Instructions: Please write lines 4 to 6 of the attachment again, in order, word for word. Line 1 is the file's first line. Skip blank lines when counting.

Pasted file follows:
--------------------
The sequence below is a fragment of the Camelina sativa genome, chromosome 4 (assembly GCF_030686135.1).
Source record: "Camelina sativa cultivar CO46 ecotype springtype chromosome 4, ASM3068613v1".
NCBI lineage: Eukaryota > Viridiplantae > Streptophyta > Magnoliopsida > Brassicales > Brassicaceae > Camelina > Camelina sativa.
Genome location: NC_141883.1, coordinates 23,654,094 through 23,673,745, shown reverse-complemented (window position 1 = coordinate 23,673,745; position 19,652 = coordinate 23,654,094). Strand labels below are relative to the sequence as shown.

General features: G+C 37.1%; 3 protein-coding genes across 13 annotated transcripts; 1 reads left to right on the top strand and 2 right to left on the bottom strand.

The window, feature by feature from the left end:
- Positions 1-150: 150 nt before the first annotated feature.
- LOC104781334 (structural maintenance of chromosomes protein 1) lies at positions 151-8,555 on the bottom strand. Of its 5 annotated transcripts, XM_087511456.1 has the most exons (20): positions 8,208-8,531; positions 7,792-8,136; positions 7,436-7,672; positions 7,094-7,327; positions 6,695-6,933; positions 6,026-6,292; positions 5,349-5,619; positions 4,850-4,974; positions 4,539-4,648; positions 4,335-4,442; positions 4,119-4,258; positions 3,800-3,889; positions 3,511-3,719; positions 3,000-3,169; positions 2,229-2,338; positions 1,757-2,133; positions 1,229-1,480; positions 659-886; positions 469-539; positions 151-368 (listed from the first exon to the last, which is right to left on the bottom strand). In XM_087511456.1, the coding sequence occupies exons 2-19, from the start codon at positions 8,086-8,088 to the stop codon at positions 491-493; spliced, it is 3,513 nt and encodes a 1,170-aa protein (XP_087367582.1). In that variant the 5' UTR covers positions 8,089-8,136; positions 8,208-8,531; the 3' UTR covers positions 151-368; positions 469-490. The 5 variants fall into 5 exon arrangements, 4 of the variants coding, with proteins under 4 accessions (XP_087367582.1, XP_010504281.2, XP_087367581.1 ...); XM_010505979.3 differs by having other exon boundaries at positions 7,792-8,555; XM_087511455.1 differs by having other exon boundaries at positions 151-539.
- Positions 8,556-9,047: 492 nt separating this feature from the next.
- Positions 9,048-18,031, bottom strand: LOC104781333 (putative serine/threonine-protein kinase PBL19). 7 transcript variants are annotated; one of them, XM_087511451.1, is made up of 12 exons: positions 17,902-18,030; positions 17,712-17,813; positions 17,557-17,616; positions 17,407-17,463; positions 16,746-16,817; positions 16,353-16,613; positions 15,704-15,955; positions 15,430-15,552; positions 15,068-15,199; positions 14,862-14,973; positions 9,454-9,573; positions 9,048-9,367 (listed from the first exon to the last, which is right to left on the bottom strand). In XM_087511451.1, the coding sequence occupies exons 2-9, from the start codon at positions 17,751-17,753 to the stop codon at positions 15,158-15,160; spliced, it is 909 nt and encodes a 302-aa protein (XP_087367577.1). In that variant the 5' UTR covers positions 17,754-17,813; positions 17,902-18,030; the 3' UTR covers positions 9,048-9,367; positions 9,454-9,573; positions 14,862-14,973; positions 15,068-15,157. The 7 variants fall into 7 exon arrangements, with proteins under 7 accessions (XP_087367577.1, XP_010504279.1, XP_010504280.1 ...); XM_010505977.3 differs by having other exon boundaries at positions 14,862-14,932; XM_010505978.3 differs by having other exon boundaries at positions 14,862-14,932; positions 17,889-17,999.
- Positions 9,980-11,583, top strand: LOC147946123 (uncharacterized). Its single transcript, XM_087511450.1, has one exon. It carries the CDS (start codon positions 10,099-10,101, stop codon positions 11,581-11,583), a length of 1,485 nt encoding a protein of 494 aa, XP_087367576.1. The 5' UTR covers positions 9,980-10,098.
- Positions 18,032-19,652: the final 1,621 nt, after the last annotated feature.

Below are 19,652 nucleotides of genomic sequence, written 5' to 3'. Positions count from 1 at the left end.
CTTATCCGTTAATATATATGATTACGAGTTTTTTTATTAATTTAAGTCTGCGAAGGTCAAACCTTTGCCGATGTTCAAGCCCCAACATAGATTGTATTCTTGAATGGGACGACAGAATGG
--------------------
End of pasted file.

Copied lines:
Genome location: NC_141883.1, coordinates 23,654,094 through 23,673,745, shown reverse-complemented (window position 1 = coordinate 23,673,745; position 19,652 = coordinate 23,654,094). Strand labels below are relative to the sequence as shown.

General features: G+C 37.1%; 3 protein-coding genes across 13 annotated transcripts; 1 reads left to right on the top strand and 2 right to left on the bottom strand.

The window, feature by feature from the left end: